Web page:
There’s a historic shift happening in India, Bangladesh, and other South Asian Nations. Millions of people are rising out of poverty, and the United Nations Development Program (UNDP) reports billions more are crossing over into a new global middle class. This information comes from the 2013 Human Development Report, released last week by the UNDP in Mexico City.
The report as a whole examines more than 40 developing countries worldwide that have made considerable progress in human development. According to the UNDP, these countries’ achievements can be attributed to “strong national commitments: better public health and education services, innovative poverty eradication programs, and strategic engagement with the world economy.”
Take India, for example. Leaders opted to invest in tertiary education to build human capabilities and open the country up to international investment. By 2011 and 2012, technology industries were generating $70 billion (US) in export earnings. “Similar tales can be told for India’s pharmaceuticals, automobile, chemical, and service industries, now vigorously competing in world markets,” the UNDP reports.
Further, India offers other developing countries access to affordable capital goods that are more appropriate to their needs than goods from richer countries. According to the UNDP: “Indian firms are supplying affordable medicines, medical equipment, and information and communications technology products and services to many countries in Africa.”
Bangladesh is another astounding example of where manufacturing can lift inhabitants out of poverty. The UNDP reports that Bangladesh’s share of world apparel exports had increased to 4.8 percent in 2010, up from just 0.8 percent in 1990.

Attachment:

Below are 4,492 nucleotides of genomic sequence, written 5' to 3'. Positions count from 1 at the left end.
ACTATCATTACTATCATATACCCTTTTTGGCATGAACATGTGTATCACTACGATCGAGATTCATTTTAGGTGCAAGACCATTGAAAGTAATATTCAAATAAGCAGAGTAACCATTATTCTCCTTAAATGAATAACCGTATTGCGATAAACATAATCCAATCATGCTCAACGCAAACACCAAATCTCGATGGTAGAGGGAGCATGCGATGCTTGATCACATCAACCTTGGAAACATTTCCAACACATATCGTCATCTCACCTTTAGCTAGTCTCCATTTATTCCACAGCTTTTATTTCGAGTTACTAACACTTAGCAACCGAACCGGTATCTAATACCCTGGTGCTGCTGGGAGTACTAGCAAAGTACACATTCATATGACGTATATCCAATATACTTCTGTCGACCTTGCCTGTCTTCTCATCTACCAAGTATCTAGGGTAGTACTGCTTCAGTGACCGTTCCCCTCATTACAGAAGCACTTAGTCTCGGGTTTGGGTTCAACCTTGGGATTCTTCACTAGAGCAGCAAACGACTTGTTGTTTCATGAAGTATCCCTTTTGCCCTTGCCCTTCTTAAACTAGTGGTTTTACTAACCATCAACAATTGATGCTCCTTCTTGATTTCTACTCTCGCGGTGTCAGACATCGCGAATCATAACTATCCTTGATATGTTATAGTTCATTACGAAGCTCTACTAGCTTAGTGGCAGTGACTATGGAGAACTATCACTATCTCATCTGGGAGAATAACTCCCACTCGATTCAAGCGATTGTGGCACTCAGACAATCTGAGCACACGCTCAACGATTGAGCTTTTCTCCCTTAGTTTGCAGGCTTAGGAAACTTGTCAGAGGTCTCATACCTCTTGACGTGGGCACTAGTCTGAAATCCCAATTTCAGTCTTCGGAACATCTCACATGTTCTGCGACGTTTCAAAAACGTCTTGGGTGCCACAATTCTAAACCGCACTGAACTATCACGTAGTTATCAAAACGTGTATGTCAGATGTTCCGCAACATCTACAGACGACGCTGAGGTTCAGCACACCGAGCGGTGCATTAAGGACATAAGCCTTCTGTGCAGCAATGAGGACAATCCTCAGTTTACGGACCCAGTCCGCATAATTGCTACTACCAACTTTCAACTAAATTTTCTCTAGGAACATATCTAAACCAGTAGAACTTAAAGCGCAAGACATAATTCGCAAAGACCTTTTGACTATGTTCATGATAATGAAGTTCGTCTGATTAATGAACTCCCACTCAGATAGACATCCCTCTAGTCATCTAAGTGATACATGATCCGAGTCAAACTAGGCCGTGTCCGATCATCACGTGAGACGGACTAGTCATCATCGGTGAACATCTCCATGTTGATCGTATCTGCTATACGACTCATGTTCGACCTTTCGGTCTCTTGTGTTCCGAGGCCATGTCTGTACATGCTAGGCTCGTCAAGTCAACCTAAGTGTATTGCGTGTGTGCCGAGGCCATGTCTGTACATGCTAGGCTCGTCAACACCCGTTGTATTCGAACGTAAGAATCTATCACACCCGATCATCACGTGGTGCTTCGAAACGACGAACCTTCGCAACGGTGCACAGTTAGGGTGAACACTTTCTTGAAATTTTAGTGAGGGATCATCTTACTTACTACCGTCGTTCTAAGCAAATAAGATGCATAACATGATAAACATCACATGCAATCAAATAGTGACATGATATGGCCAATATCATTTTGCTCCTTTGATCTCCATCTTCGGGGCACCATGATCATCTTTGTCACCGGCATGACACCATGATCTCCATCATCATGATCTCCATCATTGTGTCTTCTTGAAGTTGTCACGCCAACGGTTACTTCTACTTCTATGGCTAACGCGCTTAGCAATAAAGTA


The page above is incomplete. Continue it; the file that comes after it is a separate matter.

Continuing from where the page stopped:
The news coming from the UNDP isn’t all good. More than half a billion people in South Asia remain extremely poor. While India has grown nearly 5 percent a year since 1990, per capita income hovered around $3,400 in 2012. “To improve living standards [India] will need to further grow,” the UNDP recommends.
Investing in supply chain professionals
The Human Development Report makes it clear developing countries reduce their poverty rates by joining the world economy. In India, for example, companies are now making pharmaceuticals, cars, chemicals, and more. To experience success in this global arena, industry leaders must invest in supply chain and operations management.
Those ideas are at the core of this association’s mission: “APICS builds and validates knowledge in supply chain and operations management. We enable our community of members, affiliates, and customers to lead in the global marketplace.”
Next month, I will be in Mumbai, India, for APICS Asia Supply Chain & Operations, April 4–5. This exciting program features sessions on risk, social media, strategy, workforce development, and more. It’s not too late to sign up. Visit apics.org/asiaconference. APICS offers a wide variety of educational opportunities to help you “lead in the global marketplace.” Go to apics.org to find out what we can do for you.